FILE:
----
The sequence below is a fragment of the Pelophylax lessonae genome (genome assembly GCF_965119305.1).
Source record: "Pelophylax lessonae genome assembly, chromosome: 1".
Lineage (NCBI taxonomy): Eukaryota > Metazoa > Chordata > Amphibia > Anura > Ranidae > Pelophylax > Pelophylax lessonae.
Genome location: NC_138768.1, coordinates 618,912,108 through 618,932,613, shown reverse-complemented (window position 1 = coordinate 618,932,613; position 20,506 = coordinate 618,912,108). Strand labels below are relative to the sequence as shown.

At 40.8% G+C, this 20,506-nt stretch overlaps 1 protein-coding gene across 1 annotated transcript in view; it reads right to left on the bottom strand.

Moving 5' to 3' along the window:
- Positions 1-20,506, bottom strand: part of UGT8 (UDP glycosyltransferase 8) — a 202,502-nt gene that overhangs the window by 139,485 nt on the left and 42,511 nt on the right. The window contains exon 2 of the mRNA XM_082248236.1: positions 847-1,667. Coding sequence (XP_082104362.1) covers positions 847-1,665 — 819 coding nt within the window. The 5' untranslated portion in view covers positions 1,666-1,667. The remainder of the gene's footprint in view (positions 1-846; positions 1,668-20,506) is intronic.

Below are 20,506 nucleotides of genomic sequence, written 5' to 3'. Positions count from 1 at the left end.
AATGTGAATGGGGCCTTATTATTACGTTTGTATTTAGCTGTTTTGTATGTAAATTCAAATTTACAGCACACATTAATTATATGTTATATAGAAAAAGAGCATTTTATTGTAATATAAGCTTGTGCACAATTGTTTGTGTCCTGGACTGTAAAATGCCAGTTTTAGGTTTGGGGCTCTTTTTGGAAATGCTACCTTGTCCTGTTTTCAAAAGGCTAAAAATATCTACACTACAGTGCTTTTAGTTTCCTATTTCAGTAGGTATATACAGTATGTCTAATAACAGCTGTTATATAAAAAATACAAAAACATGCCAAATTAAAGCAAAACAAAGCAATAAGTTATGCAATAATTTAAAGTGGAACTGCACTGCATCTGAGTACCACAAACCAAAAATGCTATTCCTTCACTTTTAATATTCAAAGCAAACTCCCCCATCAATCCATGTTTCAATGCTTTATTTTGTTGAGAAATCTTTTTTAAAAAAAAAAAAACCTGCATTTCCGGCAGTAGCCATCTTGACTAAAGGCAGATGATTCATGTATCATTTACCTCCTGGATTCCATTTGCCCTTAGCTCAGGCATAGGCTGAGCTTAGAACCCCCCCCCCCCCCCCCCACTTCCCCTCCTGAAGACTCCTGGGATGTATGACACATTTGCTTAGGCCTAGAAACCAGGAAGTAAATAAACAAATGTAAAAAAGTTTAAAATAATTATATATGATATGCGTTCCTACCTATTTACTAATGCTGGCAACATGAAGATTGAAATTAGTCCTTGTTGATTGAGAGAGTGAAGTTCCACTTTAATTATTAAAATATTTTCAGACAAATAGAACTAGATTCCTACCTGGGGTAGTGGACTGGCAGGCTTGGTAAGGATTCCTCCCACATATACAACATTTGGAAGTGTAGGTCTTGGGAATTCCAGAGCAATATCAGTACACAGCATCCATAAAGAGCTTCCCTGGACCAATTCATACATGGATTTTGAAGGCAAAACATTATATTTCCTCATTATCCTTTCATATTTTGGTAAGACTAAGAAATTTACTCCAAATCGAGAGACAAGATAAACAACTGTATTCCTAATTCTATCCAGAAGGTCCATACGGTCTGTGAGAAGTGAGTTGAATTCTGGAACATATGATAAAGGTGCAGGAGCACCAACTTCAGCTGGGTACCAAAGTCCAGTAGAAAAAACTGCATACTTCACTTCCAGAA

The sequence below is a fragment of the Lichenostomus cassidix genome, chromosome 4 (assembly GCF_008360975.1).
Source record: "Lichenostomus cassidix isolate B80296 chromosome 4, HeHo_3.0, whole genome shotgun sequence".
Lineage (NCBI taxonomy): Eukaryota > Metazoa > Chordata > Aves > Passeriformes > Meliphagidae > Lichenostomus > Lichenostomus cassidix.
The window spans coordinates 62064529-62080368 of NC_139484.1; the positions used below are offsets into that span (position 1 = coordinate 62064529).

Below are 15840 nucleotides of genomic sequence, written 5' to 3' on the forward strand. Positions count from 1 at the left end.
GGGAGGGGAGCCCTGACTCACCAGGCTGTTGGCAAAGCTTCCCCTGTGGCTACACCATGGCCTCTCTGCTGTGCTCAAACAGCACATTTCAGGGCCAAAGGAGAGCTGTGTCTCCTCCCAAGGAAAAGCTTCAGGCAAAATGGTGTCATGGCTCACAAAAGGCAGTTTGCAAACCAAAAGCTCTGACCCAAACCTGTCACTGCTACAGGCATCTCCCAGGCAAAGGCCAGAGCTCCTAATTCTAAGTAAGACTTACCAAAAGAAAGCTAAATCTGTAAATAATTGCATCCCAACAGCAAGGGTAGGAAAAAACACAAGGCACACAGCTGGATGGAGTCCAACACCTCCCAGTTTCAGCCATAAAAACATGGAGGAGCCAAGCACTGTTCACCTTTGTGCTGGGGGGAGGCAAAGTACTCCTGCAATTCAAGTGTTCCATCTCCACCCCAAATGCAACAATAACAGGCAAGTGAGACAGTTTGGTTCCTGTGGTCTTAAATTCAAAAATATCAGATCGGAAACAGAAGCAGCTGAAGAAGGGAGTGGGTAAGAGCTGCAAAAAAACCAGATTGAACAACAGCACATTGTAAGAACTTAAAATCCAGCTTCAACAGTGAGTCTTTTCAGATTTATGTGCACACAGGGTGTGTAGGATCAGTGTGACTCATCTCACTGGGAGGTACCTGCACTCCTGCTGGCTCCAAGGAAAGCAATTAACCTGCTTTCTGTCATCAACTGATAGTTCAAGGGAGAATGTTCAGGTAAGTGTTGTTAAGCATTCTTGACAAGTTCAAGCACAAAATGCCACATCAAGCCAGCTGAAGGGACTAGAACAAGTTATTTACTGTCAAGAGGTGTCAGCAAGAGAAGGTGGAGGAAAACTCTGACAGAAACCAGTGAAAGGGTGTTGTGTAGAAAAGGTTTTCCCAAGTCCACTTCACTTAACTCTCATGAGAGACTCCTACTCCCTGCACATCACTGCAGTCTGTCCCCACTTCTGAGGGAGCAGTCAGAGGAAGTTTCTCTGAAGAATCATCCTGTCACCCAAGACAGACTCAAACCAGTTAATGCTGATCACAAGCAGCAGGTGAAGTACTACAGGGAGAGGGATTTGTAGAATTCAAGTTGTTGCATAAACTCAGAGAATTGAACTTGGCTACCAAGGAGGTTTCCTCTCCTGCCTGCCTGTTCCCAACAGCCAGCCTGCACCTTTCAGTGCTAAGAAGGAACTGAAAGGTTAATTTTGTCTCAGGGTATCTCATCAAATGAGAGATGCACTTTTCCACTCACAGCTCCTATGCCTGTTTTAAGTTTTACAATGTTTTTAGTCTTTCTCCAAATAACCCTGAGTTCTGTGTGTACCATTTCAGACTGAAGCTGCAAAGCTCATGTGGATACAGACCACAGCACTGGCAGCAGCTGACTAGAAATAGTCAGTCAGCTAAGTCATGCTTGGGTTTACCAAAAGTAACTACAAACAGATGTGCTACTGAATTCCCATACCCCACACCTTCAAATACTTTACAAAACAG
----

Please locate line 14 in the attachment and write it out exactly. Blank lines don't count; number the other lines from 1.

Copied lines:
Below are 15840 nucleotides of genomic sequence, written 5' to 3' on the forward strand. Positions count from 1 at the left end.